Immutable objects in Java. The main aim and usage.

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What are immutable objects in Java

Immutable objects are multifunctional objects that can be used in different parts of the program.

For example,  immutable objects can be in a multithreaded environment for working with data. They can also be complex constants that help you avoid unnecessary memory usage and garbage collector overloading. Separately we should mention immutability when working with collections.

The main parameters of immutable classes

Saying that a class is immutable, it must correspond to the following criteria:

  • Do not provide methods that modify the object’s state. These methods can directly modify the object state of the class.
  • Make sure that the class cannot be inherited. By inheriting a class, you can easily access its fields, where you can then easily modify them.
  • Make all fields in the class final. Thus we can show our intention about whether the fields in the class can be modified.
  • Make all fields in the class private. By adding this attribute to the field, we will close off the access where you can modify the fields of the class directly.
  • Make sure that the class does not give exclusive access to modifiable objects. If, for example, there are complex objects in a class (collections, other complex classes, etc), you should consider making a copy of the field, so that it will not be possible to modify it by reference.

Practical use of immutable objects

In practice, immutability allows building more stable programs, and its principles can often be applied in the fundamental parts of the software.

For example, these can be complex constants and strings that can be used either as program configuration or as basic data.

Complex constants

There can be many static constants in a project to represent different states and statuses. If you take, for example, the basic wrapper classes of simple types, you can see that almost all of them are immutable.

For example, the Boolean class and how object states are set there:

public static final Boolean TRUE = new Boolean(true);
public static final Boolean FALSE = new Boolean(false);

public static Boolean valueOf(boolean b) {
        return b ? TRUE : FALSE;
}

Also, an example with a BigInteger:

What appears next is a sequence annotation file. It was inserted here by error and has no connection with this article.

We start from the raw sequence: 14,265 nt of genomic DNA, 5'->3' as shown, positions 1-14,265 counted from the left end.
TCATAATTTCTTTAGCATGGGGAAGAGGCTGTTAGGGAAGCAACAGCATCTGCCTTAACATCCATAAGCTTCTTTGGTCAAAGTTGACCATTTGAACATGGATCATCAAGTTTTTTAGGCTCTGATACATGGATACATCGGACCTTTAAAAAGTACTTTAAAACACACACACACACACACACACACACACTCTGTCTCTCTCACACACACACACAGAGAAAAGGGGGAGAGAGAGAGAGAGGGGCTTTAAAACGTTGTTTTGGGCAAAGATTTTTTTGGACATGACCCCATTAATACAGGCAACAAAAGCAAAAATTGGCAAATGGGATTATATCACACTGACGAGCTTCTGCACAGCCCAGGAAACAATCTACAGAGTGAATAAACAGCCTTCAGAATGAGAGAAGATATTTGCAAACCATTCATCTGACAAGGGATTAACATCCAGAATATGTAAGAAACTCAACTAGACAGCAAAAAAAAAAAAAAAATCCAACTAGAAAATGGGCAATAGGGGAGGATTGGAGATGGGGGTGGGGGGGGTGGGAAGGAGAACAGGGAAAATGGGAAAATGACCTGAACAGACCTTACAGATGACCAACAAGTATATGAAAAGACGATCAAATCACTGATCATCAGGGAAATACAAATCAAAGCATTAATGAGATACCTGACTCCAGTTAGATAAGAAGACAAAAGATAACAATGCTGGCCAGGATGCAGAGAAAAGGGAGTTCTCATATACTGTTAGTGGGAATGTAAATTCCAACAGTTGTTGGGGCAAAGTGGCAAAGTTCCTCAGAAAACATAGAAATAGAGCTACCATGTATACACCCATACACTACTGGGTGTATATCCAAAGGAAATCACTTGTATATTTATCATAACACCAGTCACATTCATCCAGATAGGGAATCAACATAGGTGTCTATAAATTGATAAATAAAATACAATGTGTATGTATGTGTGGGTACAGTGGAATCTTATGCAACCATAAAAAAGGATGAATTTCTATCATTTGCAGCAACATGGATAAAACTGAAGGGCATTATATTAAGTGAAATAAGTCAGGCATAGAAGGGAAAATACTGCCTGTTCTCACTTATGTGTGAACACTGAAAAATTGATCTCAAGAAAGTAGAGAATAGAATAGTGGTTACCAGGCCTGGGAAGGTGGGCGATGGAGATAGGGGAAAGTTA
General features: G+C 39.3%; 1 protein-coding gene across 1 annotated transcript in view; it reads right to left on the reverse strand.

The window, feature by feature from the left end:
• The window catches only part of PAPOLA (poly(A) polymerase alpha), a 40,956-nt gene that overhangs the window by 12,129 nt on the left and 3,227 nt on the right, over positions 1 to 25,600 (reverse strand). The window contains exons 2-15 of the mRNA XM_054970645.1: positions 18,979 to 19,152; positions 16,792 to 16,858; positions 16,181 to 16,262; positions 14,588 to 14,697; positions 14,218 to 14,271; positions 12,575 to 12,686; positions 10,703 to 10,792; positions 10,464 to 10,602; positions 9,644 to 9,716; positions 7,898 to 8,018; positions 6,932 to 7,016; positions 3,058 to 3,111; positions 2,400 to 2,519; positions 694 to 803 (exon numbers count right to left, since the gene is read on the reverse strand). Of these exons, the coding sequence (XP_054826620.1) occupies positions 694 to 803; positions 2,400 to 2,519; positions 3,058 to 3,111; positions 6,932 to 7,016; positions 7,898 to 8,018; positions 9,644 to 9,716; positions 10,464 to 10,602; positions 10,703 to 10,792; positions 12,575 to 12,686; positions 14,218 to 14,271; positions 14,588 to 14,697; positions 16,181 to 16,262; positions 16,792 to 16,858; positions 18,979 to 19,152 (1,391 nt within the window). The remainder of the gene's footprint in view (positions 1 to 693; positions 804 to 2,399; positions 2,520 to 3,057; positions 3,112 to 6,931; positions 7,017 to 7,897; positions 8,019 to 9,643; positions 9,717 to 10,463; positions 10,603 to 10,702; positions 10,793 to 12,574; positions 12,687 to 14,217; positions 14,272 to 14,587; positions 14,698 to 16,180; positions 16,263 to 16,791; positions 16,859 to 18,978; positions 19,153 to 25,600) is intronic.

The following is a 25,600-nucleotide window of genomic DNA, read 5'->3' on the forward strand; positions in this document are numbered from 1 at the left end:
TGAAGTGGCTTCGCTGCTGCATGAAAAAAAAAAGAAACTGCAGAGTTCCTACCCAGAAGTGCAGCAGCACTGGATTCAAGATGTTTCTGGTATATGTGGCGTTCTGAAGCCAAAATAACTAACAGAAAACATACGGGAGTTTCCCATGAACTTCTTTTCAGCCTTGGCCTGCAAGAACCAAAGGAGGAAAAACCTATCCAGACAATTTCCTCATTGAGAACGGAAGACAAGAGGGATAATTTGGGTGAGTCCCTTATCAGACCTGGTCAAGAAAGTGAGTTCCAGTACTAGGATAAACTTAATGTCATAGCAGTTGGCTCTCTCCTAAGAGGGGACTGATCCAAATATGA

public static final BigInteger ZERO;
public static final BigInteger ONE;
public static final BigInteger TWO;
public static final BigInteger TEN;


private static final BigDecimal ZERO_THROUGH_TEN[] = {
    new BigDecimal(BigInteger.ZERO,       0,  0, 1),
    new BigDecimal(BigInteger.ONE,        1,  0, 1),
    new BigDecimal(BigInteger.TWO,        2,  0, 1),
    new BigDecimal(BigInteger.TEN,        10, 0, 2),
};

...

totalBig = totalBig.divide(BigInteger.TEN);

Java Concurrency

Sometimes when an object is processed in a multithreaded environment, you need to separate variables that need to be unique within a separate thread. There can be many reasons for this.

A ThreadLocal class can be used for this purpose. Below is an example of using local variables for each individual thread.

public class ThreadExample {
    
    public static final ThreadLocal<StateExampleHolder> statePerThreadExample = new ThreadLocal<StateExampleHolder>() {
        
        @Override
        protected StateExampleHolder initialValue() {
            return new StateExampleHolder("started");  
        }
    };

    public static StateExampleHolder getStatus() {
        return statePerThreadExample.get();
    }
}

In Collections

As you know, often, some collections consist of a key-value pair. If you take a closer look at, for example, a HashMap collection, you can see that, according to the key hash, the collection’s internal mechanism determines which bucket to put the object in.

Imagine that the key will be modifiable. Suppose you put an object in a collection with a particular key, such as “one”. Then in the process, the key object changed the hash code and the internal state. Literally, the value became “two”.

From the example above, it is obvious that we have already lost the value of the key “one” and it will be impossible to retrieve it from the collection.

In this case, immutability solves the problem of losing objects in the collection. Because the state and hash code cannot be changed, nothing is lost.

Immutable string

Strings

Strings are probably some of the most frequently used classes. We’ve already written about String Pool and how strings are stored in the memory, and we have also done a basic overview of the String class in Java.

As you know, strings themselves are immutable. Every time a string is modified, a new String object is created. So, for immutable strings, we have StringBuilder and StringBuffer.

What about the string literals? If, for example, the reference to the string changes, does the value also change? Let’s look at an example:

String str1 = "Java is the best program language in the world";

String str2 = str1;
System.out.println(str2);

str1 = "No, С++ the first";
System.out.println(str2);

Since strings are really immutable, the result will be obvious:

Java is the best program language in the world

Java is the best program language in the world

List of commonly used immutable classes in Java

Almost all classes wrappers of primitive types: Integer, String, Short, Boolean, BigInteger, BigDecimal, and others.

Those who are too lazy to read can find more information in this video:

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